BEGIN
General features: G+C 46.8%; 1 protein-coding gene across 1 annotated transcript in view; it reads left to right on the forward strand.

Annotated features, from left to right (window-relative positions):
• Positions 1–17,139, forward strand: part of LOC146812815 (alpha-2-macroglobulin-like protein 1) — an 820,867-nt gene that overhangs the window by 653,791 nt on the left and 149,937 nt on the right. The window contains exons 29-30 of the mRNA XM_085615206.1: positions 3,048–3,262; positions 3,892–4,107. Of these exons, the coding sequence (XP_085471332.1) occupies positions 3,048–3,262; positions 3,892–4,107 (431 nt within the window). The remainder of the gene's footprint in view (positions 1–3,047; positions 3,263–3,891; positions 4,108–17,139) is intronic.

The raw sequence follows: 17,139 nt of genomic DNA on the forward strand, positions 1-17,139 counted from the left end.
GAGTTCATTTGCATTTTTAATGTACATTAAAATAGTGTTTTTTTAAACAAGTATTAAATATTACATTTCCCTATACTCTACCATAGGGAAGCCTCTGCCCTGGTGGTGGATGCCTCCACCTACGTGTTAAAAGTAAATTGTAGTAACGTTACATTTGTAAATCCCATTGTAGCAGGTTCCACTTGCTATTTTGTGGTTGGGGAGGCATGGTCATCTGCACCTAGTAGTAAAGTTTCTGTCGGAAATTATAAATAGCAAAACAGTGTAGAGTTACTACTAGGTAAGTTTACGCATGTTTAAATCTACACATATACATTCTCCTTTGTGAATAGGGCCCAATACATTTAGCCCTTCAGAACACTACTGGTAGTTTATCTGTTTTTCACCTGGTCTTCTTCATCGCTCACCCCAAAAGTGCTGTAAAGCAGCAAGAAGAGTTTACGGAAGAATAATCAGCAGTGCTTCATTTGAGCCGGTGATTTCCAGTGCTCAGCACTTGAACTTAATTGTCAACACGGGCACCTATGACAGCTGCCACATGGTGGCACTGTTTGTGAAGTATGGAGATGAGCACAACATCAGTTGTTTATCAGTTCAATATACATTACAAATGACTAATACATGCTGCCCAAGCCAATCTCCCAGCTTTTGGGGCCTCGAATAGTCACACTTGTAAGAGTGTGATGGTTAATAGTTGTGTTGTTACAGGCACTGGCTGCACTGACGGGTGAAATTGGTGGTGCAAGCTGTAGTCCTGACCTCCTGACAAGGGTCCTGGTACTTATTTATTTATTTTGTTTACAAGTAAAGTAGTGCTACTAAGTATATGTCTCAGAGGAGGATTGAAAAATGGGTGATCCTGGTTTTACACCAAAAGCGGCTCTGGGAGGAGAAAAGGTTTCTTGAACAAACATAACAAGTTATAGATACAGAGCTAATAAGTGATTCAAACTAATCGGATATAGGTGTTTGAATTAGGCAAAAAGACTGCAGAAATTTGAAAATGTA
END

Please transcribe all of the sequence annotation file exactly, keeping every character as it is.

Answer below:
General features: G+C 46.8%; 1 protein-coding gene across 1 annotated transcript in view; it reads left to right on the forward strand.

Annotated features, from left to right (window-relative positions):
• Positions 1–17,139, forward strand: part of LOC146812815 (alpha-2-macroglobulin-like protein 1) — an 820,867-nt gene that overhangs the window by 653,791 nt on the left and 149,937 nt on the right. The window contains exons 29-30 of the mRNA XM_085615206.1: positions 3,048–3,262; positions 3,892–4,107. Of these exons, the coding sequence (XP_085471332.1) occupies positions 3,048–3,262; positions 3,892–4,107 (431 nt within the window). The remainder of the gene's footprint in view (positions 1–3,047; positions 3,263–3,891; positions 4,108–17,139) is intronic.

The raw sequence follows: 17,139 nt of genomic DNA on the forward strand, positions 1-17,139 counted from the left end.
GAGTTCATTTGCATTTTTAATGTACATTAAAATAGTGTTTTTTTAAACAAGTATTAAATATTACATTTCCCTATACTCTACCATAGGGAAGCCTCTGCCCTGGTGGTGGATGCCTCCACCTACGTGTTAAAAGTAAATTGTAGTAACGTTACATTTGTAAATCCCATTGTAGCAGGTTCCACTTGCTATTTTGTGGTTGGGGAGGCATGGTCATCTGCACCTAGTAGTAAAGTTTCTGTCGGAAATTATAAATAGCAAAACAGTGTAGAGTTACTACTAGGTAAGTTTACGCATGTTTAAATCTACACATATACATTCTCCTTTGTGAATAGGGCCCAATACATTTAGCCCTTCAGAACACTACTGGTAGTTTATCTGTTTTTCACCTGGTCTTCTTCATCGCTCACCCCAAAAGTGCTGTAAAGCAGCAAGAAGAGTTTACGGAAGAATAATCAGCAGTGCTTCATTTGAGCCGGTGATTTCCAGTGCTCAGCACTTGAACTTAATTGTCAACACGGGCACCTATGACAGCTGCCACATGGTGGCACTGTTTGTGAAGTATGGAGATGAGCACAACATCAGTTGTTTATCAGTTCAATATACATTACAAATGACTAATACATGCTGCCCAAGCCAATCTCCCAGCTTTTGGGGCCTCGAATAGTCACACTTGTAAGAGTGTGATGGTTAATAGTTGTGTTGTTACAGGCACTGGCTGCACTGACGGGTGAAATTGGTGGTGCAAGCTGTAGTCCTGACCTCCTGACAAGGGTCCTGGTACTTATTTATTTATTTTGTTTACAAGTAAAGTAGTGCTACTAAGTATATGTCTCAGAGGAGGATTGAAAAATGGGTGATCCTGGTTTTACACCAAAAGCGGCTCTGGGAGGAGAAAAGGTTTCTTGAACAAACATAACAAGTTATAGATACAGAGCTAATAAGTGATTCAAACTAATCGGATATAGGTGTTTGAATTAGGCAAAAAGACTGCAGAAATTTGAAAATGTA